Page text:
Crime upsurge sparked migration, firearms rush
April 17, 2003
Minister of Home Affairs Ronald Gajraj says the crime upsurge has led to a drop in tourism and a rush to firearm acquisition and migration.
But the suppression of this upsurge is a national priority, and government will continue to support crime-fighting agencies by improving their capacity, Gajraj told Parliament during the 2003 Budget debate held at the Ocean View Convention Centre, Liliendaal.
He gave the assurance that government will continue to provide to the families of slain police officers a grant of no less than $1M.
He noted too that of late insurance companies have hiked their premiums for policies issued to those in the police force.
The Home Affairs Minister said further that training in intelligence gathering, investigation and the use of special weaponry in certain situations were key to the efforts of the force.
He said that the Guyana Prison Service, which also falls under his purview, had the least number of escapes in 2002. In spite of that, he called last year “the most catastrophic year for the prisons,” referring no doubt to the February 23 jailbreak when five armed and dangerous prisoners escaped, after killing a prison officer and seriously wounding another.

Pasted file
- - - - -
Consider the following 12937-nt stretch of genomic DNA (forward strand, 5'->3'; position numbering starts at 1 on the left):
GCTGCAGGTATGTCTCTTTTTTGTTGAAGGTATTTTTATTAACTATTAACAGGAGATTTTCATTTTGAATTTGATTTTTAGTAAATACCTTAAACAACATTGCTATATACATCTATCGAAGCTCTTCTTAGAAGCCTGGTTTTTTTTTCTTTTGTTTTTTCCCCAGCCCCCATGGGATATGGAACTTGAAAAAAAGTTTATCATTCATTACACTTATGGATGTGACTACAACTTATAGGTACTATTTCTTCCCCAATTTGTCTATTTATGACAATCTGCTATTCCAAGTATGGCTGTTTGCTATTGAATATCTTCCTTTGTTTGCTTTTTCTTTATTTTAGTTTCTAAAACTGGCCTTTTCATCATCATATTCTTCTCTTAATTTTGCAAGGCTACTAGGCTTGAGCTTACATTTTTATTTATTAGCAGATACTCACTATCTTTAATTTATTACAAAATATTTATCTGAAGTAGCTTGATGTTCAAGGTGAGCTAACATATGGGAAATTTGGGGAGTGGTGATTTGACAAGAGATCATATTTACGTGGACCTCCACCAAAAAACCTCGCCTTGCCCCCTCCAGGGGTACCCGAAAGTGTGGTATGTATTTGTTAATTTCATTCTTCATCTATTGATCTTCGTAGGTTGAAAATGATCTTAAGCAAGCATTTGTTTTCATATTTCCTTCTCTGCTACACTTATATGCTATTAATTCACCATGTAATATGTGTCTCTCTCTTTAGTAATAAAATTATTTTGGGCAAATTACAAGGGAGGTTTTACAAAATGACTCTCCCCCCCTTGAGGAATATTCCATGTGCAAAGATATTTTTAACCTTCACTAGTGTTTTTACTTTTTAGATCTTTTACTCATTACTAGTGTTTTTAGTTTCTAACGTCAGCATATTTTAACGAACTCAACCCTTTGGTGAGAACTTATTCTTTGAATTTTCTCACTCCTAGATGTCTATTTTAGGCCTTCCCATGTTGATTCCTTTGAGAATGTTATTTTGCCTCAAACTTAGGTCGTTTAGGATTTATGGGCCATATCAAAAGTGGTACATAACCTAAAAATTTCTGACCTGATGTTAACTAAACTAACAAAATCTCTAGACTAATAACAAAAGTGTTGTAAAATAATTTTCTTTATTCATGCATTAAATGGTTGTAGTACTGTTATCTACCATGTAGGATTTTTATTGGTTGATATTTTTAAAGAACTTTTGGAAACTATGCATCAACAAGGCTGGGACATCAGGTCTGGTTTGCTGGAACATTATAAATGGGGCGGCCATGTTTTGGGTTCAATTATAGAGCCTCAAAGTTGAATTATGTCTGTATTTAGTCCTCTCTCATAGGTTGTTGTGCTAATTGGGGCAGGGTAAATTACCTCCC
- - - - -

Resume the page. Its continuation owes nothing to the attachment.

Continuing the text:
Gajraj declared that since that time, the criminal architecture in Guyana has dramatically changed.
He said that during last year, $35 million was spent for works at the Mazaruni and Georgetown prisons, and 319 officers were trained.
He also disclosed that feasibility studies were done with a view to relocating the Georgetown prison facility, with the most likely location being somewhere along the Linden/ Soesdyke Highway.
Calling the various challenges facing Guyana “formidable”, and noting that they could result in social dislocation of a magnitude never before experienced, he said government will continue to take such measures as necessary to preserve life and property.
Gajraj said that during last year, government had conducted national consultations on the crime situation, during which persons were able to give their suggestions and recommendations.
He noted that during last year also, provision was made for superior weaponry and protective gear such as bulletproof vests and shields for members of the police force. These, Gajraj said, have significantly improved the capacity of the force.